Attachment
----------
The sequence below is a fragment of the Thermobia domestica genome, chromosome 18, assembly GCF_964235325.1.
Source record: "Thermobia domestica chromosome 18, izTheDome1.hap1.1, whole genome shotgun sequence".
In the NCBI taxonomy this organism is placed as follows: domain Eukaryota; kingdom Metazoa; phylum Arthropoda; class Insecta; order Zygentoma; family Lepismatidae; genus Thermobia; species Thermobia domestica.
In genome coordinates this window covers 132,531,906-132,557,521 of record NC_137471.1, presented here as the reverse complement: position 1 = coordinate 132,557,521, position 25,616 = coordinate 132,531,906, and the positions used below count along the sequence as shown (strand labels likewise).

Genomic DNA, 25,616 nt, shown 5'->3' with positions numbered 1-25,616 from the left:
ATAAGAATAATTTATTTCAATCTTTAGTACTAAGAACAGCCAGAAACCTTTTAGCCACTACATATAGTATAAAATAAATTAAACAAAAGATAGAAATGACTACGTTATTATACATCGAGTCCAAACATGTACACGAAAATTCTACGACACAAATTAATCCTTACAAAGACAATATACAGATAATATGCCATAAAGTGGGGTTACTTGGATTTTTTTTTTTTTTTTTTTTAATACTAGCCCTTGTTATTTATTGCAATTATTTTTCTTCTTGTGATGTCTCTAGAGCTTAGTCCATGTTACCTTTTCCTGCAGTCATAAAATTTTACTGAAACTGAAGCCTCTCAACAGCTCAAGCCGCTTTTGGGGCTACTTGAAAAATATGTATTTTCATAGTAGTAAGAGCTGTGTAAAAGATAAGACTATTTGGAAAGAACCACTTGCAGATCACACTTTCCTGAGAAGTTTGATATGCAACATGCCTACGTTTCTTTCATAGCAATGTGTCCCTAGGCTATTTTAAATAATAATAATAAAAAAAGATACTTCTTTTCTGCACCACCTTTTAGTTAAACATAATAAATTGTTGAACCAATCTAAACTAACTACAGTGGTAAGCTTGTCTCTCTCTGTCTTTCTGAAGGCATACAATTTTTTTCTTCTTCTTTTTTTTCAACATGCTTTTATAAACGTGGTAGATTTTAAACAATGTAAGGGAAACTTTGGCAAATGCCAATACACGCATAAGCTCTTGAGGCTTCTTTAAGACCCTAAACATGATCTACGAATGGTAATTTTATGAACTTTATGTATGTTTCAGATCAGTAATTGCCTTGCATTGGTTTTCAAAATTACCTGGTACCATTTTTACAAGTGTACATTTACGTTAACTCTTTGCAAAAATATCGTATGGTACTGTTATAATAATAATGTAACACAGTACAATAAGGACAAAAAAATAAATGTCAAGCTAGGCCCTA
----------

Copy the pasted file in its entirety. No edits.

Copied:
The sequence below is a fragment of the Thermobia domestica genome, chromosome 18, assembly GCF_964235325.1.
Source record: "Thermobia domestica chromosome 18, izTheDome1.hap1.1, whole genome shotgun sequence".
In the NCBI taxonomy this organism is placed as follows: domain Eukaryota; kingdom Metazoa; phylum Arthropoda; class Insecta; order Zygentoma; family Lepismatidae; genus Thermobia; species Thermobia domestica.
In genome coordinates this window covers 132,531,906-132,557,521 of record NC_137471.1, presented here as the reverse complement: position 1 = coordinate 132,557,521, position 25,616 = coordinate 132,531,906, and the positions used below count along the sequence as shown (strand labels likewise).

Genomic DNA, 25,616 nt, shown 5'->3' with positions numbered 1-25,616 from the left:
ATAAGAATAATTTATTTCAATCTTTAGTACTAAGAACAGCCAGAAACCTTTTAGCCACTACATATAGTATAAAATAAATTAAACAAAAGATAGAAATGACTACGTTATTATACATCGAGTCCAAACATGTACACGAAAATTCTACGACACAAATTAATCCTTACAAAGACAATATACAGATAATATGCCATAAAGTGGGGTTACTTGGATTTTTTTTTTTTTTTTTTTTAATACTAGCCCTTGTTATTTATTGCAATTATTTTTCTTCTTGTGATGTCTCTAGAGCTTAGTCCATGTTACCTTTTCCTGCAGTCATAAAATTTTACTGAAACTGAAGCCTCTCAACAGCTCAAGCCGCTTTTGGGGCTACTTGAAAAATATGTATTTTCATAGTAGTAAGAGCTGTGTAAAAGATAAGACTATTTGGAAAGAACCACTTGCAGATCACACTTTCCTGAGAAGTTTGATATGCAACATGCCTACGTTTCTTTCATAGCAATGTGTCCCTAGGCTATTTTAAATAATAATAATAAAAAAAGATACTTCTTTTCTGCACCACCTTTTAGTTAAACATAATAAATTGTTGAACCAATCTAAACTAACTACAGTGGTAAGCTTGTCTCTCTCTGTCTTTCTGAAGGCATACAATTTTTTTCTTCTTCTTTTTTTTCAACATGCTTTTATAAACGTGGTAGATTTTAAACAATGTAAGGGAAACTTTGGCAAATGCCAATACACGCATAAGCTCTTGAGGCTTCTTTAAGACCCTAAACATGATCTACGAATGGTAATTTTATGAACTTTATGTATGTTTCAGATCAGTAATTGCCTTGCATTGGTTTTCAAAATTACCTGGTACCATTTTTACAAGTGTACATTTACGTTAACTCTTTGCAAAAATATCGTATGGTACTGTTATAATAATAATGTAACACAGTACAATAAGGACAAAAAAATAAATGTCAAGCTAGGCCCTA